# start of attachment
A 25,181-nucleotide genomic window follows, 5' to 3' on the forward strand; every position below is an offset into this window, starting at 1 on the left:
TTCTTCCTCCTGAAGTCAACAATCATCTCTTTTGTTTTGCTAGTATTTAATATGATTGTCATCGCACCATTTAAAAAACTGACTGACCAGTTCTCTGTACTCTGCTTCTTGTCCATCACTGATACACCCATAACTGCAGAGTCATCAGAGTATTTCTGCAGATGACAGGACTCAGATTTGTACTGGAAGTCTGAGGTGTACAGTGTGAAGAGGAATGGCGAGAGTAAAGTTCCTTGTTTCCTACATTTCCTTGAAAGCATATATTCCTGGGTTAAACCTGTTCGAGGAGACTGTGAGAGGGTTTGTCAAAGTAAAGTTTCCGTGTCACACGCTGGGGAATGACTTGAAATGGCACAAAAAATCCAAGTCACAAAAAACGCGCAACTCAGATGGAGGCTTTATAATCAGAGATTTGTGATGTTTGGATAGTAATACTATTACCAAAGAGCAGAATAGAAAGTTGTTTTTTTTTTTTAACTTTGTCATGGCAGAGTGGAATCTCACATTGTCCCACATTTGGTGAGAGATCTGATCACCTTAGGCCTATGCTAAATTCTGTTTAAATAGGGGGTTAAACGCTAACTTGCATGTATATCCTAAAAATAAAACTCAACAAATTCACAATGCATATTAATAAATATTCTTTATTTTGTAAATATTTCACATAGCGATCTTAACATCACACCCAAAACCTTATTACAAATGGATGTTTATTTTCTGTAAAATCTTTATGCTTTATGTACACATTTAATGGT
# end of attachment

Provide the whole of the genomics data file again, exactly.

A 25,181-nucleotide genomic window follows, 5' to 3' on the forward strand; every position below is an offset into this window, starting at 1 on the left:
TTCTTCCTCCTGAAGTCAACAATCATCTCTTTTGTTTTGCTAGTATTTAATATGATTGTCATCGCACCATTTAAAAAACTGACTGACCAGTTCTCTGTACTCTGCTTCTTGTCCATCACTGATACACCCATAACTGCAGAGTCATCAGAGTATTTCTGCAGATGACAGGACTCAGATTTGTACTGGAAGTCTGAGGTGTACAGTGTGAAGAGGAATGGCGAGAGTAAAGTTCCTTGTTTCCTACATTTCCTTGAAAGCATATATTCCTGGGTTAAACCTGTTCGAGGAGACTGTGAGAGGGTTTGTCAAAGTAAAGTTTCCGTGTCACACGCTGGGGAATGACTTGAAATGGCACAAAAAATCCAAGTCACAAAAAACGCGCAACTCAGATGGAGGCTTTATAATCAGAGATTTGTGATGTTTGGATAGTAATACTATTACCAAAGAGCAGAATAGAAAGTTGTTTTTTTTTTTTAACTTTGTCATGGCAGAGTGGAATCTCACATTGTCCCACATTTGGTGAGAGATCTGATCACCTTAGGCCTATGCTAAATTCTGTTTAAATAGGGGGTTAAACGCTAACTTGCATGTATATCCTAAAAATAAAACTCAACAAATTCACAATGCATATTAATAAATATTCTTTATTTTGTAAATATTTCACATAGCGATCTTAACATCACACCCAAAACCTTATTACAAATGGATGTTTATTTTCTGTAAAATCTTTATGCTTTATGTACACATTTAATGGT